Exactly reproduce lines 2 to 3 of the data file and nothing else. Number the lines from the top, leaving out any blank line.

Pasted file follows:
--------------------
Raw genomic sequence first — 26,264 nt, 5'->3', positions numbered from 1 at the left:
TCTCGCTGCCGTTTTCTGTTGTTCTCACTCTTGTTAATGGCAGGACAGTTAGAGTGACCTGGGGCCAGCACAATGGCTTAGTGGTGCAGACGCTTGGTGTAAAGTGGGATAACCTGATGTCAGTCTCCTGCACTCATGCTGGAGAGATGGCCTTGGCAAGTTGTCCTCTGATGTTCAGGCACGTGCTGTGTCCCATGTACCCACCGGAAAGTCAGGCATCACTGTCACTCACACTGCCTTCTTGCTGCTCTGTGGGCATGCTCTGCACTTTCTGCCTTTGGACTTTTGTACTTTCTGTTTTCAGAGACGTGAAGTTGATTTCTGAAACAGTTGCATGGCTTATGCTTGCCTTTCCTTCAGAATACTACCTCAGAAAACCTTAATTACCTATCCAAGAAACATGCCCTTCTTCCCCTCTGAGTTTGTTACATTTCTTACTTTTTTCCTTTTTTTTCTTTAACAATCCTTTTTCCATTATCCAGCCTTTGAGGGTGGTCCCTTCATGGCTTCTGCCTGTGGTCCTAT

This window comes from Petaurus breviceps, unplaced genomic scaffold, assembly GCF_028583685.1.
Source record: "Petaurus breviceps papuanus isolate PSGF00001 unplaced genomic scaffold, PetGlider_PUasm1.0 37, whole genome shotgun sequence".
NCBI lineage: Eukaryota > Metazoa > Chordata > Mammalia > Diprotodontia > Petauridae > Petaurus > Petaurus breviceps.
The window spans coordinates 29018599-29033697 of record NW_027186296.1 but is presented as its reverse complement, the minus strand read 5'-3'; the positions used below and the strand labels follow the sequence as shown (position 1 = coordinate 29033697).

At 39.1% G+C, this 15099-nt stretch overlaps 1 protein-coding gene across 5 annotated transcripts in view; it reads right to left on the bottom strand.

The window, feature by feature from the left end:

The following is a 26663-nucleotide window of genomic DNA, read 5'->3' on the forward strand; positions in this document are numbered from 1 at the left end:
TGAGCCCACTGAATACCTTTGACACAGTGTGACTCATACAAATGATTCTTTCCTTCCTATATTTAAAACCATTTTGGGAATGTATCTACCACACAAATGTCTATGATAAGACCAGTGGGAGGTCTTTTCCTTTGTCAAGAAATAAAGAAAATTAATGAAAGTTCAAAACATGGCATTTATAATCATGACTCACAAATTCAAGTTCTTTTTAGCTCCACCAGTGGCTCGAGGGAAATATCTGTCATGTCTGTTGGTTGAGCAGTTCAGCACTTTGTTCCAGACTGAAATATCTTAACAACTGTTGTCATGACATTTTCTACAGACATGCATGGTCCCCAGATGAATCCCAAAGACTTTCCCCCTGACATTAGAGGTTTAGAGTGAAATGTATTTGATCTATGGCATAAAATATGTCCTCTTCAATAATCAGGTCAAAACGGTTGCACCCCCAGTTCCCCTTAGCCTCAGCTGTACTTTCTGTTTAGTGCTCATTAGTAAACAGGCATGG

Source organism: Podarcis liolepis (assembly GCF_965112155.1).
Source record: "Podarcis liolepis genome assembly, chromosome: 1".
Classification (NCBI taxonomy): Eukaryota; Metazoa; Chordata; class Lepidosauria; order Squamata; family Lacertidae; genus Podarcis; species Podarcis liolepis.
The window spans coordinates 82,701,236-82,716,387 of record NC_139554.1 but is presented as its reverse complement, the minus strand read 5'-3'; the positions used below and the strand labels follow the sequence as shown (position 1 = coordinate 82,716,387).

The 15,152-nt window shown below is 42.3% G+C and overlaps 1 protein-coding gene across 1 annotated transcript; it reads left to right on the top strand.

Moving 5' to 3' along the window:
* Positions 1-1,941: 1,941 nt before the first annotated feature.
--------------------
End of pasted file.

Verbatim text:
TCTCGCTGCCGTTTTCTGTTGTTCTCACTCTTGTTAATGGCAGGACAGTTAGAGTGACCTGGGGCCAGCACAATGGCTTAGTGGTGCAGACGCTTGGTGTAAAGTGGGATAACCTGATGTCAGTCTCCTGCACTCATGCTGGAGAGATGGCCTTGGCAAGTTGTCCTCTGATGTTCAGGCACGTGCTGTGTCCCATGTACCCACCGGAAAGTCAGGCATCACTGTCACTCACACTGCCTTCTTGCTGCTCTGTGGGCATGCTCTGCACTTTCTGCCTTTGGACTTTTGTACTTTCTGTTTTCAGAGACGTGAAGTTGATTTCTGAAACAGTTGCATGGCTTATGCTTGCCTTTCCTTCAGAATACTACCTCAGAAAACCTTAATTACCTATCCAAGAAACATGCCCTTCTTCCCCTCTGAGTTTGTTACATTTCTTACTTTTTTCCTTTTTTTTCTTTAACAATCCTTTTTCCATTATCCAGCCTTTGAGGGTGGTCCCTTCATGGCTTCTGCCTGTGGTCCTAT

This window comes from Petaurus breviceps, unplaced genomic scaffold, assembly GCF_028583685.1.